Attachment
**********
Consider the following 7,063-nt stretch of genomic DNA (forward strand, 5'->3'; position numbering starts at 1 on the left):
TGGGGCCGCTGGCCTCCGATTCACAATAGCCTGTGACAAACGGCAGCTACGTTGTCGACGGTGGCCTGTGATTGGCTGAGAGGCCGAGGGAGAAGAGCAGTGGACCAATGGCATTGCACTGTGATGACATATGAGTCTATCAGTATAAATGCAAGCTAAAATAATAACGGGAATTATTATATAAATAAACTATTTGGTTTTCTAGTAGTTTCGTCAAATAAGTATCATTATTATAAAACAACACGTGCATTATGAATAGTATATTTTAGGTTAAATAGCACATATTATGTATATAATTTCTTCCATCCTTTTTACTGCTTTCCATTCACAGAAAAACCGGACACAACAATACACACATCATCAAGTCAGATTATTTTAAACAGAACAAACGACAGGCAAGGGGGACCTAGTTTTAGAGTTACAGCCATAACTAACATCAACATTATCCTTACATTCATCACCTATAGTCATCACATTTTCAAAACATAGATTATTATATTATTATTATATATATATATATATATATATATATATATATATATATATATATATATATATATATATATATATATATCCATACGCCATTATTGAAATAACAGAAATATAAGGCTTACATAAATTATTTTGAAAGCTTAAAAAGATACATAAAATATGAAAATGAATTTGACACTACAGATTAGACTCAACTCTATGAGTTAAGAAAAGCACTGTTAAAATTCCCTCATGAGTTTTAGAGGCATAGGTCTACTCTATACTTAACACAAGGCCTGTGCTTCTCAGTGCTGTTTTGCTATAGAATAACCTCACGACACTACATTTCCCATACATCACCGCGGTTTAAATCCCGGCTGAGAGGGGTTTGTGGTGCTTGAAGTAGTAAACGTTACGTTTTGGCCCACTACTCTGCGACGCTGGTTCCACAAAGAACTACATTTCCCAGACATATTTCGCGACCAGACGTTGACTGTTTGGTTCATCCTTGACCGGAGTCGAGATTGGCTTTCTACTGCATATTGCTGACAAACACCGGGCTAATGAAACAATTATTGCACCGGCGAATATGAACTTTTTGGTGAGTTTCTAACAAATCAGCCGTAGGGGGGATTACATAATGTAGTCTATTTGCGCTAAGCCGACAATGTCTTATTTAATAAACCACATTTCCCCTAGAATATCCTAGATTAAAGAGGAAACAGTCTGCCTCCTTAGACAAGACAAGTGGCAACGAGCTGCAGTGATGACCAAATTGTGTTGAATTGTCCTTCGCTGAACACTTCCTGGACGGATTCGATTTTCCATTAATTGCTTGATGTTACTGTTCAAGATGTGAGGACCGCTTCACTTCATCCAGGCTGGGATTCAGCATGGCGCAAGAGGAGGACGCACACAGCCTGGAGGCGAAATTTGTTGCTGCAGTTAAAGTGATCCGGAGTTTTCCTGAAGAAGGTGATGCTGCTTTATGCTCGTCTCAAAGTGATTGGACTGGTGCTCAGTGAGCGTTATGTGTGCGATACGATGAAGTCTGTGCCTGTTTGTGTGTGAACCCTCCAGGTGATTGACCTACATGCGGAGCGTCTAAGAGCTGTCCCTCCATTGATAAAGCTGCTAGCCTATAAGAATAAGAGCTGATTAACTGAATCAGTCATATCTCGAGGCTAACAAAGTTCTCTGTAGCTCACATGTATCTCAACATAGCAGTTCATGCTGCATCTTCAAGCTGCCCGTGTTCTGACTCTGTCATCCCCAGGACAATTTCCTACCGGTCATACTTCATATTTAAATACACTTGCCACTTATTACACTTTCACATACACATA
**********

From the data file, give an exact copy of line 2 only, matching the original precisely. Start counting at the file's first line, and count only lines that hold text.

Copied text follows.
TGGGGCCGCTGGCCTCCGATTCACAATAGCCTGTGACAAACGGCAGCTACGTTGTCGACGGTGGCCTGTGATTGGCTGAGAGGCCGAGGGAGAAGAGCAGTGGACCAATGGCATTGCACTGTGATGACATATGAGTCTATCAGTATAAATGCAAGCTAAAATAATAACGGGAATTATTATATAAATAAACTATTTGGTTTTCTAGTAGTTTCGTCAAATAAGTATCATTATTATAAAACAACACGTGCATTATGAATAGTATATTTTAGGTTAAATAGCACATATTATGTATATAATTTCTTCCATCCTTTTTACTGCTTTCCATTCACAGAAAAACCGGACACAACAATACACACATCATCAAGTCAGATTATTTTAAACAGAACAAACGACAGGCAAGGGGGACCTAGTTTTAGAGTTACAGCCATAACTAACATCAACATTATCCTTACATTCATCACCTATAGTCATCACATTTTCAAAACATAGATTATTATATTATTATTATATATATATATATATATATATATATATATATATATATATATATATATATATATATATATATATATATCCATACGCCATTATTGAAATAACAGAAATATAAGGCTTACATAAATTATTTTGAAAGCTTAAAAAGATACATAAAATATGAAAATGAATTTGACACTACAGATTAGACTCAACTCTATGAGTTAAGAAAAGCACTGTTAAAATTCCCTCATGAGTTTTAGAGGCATAGGTCTACTCTATACTTAACACAAGGCCTGTGCTTCTCAGTGCTGTTTTGCTATAGAATAACCTCACGACACTACATTTCCCATACATCACCGCGGTTTAAATCCCGGCTGAGAGGGGTTTGTGGTGCTTGAAGTAGTAAACGTTACGTTTTGGCCCACTACTCTGCGACGCTGGTTCCACAAAGAACTACATTTCCCAGACATATTTCGCGACCAGACGTTGACTGTTTGGTTCATCCTTGACCGGAGTCGAGATTGGCTTTCTACTGCATATTGCTGACAAACACCGGGCTAATGAAACAATTATTGCACCGGCGAATATGAACTTTTTGGTGAGTTTCTAACAAATCAGCCGTAGGGGGGATTACATAATGTAGTCTATTTGCGCTAAGCCGACAATGTCTTATTTAATAAACCACATTTCCCCTAGAATATCCTAGATTAAAGAGGAAACAGTCTGCCTCCTTAGACAAGACAAGTGGCAACGAGCTGCAGTGATGACCAAATTGTGTTGAATTGTCCTTCGCTGAACACTTCCTGGACGGATTCGATTTTCCATTAATTGCTTGATGTTACTGTTCAAGATGTGAGGACCGCTTCACTTCATCCAGGCTGGGATTCAGCATGGCGCAAGAGGAGGACGCACACAGCCTGGAGGCGAAATTTGTTGCTGCAGTTAAAGTGATCCGGAGTTTTCCTGAAGAAGGTGATGCTGCTTTATGCTCGTCTCAAAGTGATTGGACTGGTGCTCAGTGAGCGTTATGTGTGCGATACGATGAAGTCTGTGCCTGTTTGTGTGTGAACCCTCCAGGTGATTGACCTACATGCGGAGCGTCTAAGAGCTGTCCCTCCATTGATAAAGCTGCTAGCCTATAAGAATAAGAGCTGATTAACTGAATCAGTCATATCTCGAGGCTAACAAAGTTCTCTGTAGCTCACATGTATCTCAACATAGCAGTTCATGCTGCATCTTCAAGCTGCCCGTGTTCTGACTCTGTCATCCCCAGGACAATTTCCTACCGGTCATACTTCATATTTAAATACACTTGCCACTTATTACACTTTCACATACACATA